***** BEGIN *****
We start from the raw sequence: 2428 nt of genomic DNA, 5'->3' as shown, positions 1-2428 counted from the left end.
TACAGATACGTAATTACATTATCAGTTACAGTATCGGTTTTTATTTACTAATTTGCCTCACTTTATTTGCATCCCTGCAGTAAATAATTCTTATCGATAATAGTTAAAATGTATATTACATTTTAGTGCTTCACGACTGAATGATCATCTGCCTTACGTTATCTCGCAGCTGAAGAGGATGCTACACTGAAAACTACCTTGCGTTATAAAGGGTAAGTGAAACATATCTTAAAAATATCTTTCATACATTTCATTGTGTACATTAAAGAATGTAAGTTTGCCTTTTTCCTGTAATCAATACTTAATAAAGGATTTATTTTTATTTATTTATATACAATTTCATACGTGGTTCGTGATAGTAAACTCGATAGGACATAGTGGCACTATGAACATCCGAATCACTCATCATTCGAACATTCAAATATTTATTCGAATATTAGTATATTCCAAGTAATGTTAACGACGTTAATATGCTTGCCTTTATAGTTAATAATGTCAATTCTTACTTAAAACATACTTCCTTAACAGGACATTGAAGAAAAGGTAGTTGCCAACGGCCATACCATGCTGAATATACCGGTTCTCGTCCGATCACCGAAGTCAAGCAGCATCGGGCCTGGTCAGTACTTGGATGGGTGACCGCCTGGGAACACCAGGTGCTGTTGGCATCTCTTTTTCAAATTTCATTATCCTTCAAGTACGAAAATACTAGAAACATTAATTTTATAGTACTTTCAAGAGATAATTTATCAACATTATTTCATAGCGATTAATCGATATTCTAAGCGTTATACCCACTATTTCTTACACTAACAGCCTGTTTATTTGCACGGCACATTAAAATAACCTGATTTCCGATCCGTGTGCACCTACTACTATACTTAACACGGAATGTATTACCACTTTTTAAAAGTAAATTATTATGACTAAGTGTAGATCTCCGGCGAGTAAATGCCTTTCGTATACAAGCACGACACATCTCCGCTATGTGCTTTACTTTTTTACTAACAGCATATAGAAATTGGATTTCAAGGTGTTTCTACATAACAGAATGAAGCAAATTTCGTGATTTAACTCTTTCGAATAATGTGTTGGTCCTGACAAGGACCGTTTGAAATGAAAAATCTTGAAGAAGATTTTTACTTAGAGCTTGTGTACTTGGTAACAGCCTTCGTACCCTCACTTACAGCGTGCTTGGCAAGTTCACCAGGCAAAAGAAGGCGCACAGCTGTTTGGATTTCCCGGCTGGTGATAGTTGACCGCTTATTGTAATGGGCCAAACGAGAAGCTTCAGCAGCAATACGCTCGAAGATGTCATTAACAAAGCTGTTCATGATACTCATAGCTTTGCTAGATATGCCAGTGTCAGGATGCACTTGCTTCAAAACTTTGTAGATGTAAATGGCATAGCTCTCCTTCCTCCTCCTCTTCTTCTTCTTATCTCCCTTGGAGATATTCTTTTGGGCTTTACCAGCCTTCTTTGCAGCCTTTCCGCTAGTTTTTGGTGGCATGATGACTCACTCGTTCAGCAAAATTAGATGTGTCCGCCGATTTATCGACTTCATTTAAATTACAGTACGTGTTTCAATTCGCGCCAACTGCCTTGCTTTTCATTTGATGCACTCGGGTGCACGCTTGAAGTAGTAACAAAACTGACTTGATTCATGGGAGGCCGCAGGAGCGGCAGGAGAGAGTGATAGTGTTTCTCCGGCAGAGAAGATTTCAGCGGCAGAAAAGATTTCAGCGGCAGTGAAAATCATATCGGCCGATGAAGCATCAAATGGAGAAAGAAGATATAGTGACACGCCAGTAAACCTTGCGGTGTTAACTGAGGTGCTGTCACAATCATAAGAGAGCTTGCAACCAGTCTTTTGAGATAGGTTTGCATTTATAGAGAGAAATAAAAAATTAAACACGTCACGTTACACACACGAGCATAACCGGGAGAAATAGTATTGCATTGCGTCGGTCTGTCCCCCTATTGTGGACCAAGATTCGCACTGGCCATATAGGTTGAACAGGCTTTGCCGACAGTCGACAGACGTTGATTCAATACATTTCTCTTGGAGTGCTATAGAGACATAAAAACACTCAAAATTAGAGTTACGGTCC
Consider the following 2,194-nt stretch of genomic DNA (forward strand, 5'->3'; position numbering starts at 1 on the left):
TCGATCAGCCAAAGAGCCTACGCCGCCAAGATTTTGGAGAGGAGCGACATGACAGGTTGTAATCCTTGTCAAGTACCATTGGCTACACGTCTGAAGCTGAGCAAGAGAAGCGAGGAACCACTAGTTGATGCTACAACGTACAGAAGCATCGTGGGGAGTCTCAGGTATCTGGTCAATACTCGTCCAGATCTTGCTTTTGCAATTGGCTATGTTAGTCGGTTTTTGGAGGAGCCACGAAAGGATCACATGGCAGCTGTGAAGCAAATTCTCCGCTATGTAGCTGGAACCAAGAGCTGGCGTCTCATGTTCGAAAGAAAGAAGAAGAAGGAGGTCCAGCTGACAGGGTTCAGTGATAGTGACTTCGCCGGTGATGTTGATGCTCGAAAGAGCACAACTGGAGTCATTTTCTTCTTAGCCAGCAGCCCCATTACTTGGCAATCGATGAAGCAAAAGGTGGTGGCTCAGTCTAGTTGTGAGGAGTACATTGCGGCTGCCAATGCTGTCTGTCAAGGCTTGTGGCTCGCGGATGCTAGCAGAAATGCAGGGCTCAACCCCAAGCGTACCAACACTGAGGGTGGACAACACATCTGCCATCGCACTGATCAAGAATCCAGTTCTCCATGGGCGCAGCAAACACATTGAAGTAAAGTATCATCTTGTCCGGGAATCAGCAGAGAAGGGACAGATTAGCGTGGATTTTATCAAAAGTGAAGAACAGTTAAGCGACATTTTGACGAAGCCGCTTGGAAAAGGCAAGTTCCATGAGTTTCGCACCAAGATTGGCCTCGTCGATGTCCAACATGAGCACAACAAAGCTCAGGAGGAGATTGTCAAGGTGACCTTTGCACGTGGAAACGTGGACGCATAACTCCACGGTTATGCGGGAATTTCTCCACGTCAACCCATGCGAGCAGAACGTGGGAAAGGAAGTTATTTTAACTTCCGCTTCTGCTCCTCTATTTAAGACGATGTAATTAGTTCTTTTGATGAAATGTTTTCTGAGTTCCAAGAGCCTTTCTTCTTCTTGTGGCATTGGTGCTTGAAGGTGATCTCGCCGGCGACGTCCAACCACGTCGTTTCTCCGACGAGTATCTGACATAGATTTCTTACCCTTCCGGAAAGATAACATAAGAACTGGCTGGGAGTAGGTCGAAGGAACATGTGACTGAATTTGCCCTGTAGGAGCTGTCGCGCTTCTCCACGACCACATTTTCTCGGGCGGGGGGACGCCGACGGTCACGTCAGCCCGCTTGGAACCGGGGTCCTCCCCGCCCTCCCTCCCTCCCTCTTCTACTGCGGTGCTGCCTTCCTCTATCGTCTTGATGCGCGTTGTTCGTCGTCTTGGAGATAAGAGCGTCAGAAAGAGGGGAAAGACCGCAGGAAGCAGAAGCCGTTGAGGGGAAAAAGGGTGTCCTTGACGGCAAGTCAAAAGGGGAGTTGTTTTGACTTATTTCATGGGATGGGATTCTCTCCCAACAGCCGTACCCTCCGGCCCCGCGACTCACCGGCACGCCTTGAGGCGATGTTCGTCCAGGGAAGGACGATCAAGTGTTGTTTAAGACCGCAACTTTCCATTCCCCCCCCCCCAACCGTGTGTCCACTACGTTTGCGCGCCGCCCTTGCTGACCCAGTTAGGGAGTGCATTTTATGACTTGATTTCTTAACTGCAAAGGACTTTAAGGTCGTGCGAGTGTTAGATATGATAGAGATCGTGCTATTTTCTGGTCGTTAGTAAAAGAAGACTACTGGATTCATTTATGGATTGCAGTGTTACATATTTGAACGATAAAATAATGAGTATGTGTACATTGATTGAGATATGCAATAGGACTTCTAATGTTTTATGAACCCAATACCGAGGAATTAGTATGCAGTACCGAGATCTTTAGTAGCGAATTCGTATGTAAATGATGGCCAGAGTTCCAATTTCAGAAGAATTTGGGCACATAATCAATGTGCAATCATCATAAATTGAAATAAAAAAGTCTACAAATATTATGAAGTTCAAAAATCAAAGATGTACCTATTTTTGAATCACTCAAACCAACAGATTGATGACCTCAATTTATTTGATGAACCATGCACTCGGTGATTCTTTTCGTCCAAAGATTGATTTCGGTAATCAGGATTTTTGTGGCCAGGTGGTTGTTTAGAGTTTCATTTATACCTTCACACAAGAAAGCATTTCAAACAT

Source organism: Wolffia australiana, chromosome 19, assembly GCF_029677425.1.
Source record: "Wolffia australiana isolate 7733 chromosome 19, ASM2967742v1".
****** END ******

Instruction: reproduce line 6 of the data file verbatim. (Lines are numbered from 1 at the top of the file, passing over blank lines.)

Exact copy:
Source record: "Wolffia australiana isolate 7733 chromosome 19, ASM2967742v1".